1. It says something about the Russian psyche that they prefer somebody who helped Russia survive when she was weak (threatened by Mongols, Germans, etc) over somebody who "merely" allowed her to thrive unprecedently.

  2. I saw a bit of the Russian show on YouTube some time ago. The current Patriarch of the Russian Orthodox Church (he wasn't the Patriarch then yet) was a panelist and argued for Alexander Nevsky. He defended Alexander's decision to fight the Swedes and the Teutonic knights while paying tribute to the Mongols by saying that in the Middle Ages western Slavs like Sorbs and Wends, as well as the Baltic-speaking, pre-German Prussians were partially replaced and partially assimilated by Germans. He said that this could have happened to Russia too, or at least to parts of it, if the Teutonic knights were successful. In contrast, the Mongols were a nomadic people who were never interested in tilling the land and settling down in Russia. They just wanted regular tribute. In this view the Germans were a greater existential threat. I'm sure that it also mattered a lot to the Patriarch that the knights whom Alexander Nevsky defeated were trying to spread Catholicism, while the Mongols did not proselytize for Islam, animism or anything else.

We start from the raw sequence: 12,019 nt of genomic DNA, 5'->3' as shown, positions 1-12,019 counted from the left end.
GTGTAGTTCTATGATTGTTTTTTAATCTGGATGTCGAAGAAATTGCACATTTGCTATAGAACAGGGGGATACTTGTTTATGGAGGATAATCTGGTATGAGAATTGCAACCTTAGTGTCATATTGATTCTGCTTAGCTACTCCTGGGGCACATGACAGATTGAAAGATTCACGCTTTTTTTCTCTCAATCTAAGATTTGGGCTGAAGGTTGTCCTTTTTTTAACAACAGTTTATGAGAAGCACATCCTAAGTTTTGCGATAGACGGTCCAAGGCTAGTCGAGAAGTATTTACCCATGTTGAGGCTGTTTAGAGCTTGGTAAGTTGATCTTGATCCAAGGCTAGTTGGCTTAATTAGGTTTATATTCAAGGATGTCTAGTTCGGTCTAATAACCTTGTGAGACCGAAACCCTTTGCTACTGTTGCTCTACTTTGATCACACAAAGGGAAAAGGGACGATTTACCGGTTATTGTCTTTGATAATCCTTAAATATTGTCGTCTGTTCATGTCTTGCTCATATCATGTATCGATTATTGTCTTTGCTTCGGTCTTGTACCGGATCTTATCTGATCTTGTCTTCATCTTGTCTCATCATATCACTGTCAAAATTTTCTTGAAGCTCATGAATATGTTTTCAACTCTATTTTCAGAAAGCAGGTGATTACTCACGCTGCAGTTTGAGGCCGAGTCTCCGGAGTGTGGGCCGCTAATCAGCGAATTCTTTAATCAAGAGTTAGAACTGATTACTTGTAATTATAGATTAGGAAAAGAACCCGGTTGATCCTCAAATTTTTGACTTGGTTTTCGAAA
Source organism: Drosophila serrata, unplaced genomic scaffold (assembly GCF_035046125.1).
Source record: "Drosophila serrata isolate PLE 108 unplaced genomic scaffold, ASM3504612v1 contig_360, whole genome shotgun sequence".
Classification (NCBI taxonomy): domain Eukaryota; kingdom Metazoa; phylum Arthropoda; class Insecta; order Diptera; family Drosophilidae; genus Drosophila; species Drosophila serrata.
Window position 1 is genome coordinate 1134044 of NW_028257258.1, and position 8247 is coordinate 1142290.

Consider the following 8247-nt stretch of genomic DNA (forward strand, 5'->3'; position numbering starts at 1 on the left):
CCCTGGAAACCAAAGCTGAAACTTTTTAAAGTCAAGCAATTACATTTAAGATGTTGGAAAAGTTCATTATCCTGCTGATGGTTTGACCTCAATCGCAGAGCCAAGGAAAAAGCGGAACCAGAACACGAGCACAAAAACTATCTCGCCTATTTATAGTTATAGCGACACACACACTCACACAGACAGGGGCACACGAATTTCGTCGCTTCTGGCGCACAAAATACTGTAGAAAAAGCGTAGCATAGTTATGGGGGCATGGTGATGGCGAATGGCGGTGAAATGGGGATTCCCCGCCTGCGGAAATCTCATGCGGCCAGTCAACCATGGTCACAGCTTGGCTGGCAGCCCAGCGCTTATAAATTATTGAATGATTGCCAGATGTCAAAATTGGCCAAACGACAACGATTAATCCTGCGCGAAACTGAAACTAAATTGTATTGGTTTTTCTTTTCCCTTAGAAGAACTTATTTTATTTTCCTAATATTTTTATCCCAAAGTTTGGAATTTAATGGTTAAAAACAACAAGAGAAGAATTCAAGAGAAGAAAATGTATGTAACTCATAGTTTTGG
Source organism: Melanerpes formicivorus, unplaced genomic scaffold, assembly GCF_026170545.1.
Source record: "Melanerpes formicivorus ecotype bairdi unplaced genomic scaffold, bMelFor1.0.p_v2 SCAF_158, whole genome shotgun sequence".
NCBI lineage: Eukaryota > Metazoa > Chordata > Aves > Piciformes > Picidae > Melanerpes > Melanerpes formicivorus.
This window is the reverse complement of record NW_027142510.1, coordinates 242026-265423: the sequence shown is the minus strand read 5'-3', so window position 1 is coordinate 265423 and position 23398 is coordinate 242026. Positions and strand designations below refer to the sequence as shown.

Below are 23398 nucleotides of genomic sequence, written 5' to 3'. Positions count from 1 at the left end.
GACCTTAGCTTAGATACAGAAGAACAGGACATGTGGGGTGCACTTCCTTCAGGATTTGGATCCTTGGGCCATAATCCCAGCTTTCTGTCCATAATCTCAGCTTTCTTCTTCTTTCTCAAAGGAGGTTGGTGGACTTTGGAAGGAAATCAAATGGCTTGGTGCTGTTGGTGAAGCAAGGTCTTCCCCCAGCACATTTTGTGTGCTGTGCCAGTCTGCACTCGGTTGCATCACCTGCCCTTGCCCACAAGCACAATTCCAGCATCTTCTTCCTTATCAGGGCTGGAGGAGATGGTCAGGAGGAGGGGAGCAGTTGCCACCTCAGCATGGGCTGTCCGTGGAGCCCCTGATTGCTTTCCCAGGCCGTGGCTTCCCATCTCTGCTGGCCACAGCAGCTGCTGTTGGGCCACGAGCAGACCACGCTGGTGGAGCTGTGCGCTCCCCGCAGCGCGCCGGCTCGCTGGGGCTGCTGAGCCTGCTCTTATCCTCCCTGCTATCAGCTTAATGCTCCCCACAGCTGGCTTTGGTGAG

One has to say though that the Mongols were more violent. During the initial conquest and when subduing revolts they behaved, uh.., like Mongols.

    I guess most historical systems of morality (though obviously not the modern PC system of it) would put a relatively more bloody path towards the long-term survival of a nation above a relatively more peaceful and civilized path towards its assimilation.

    These calculations are complicated by the fact that the Germans are closer to Russians genetically than the Mongols are and by the fact that in the 13th century the Mongols were unstoppable. Even if Alexander Nevsky decided to fight the Mongols, what would his chances of victory have been? He might have simply decided to fight the enemy against which he had a chance.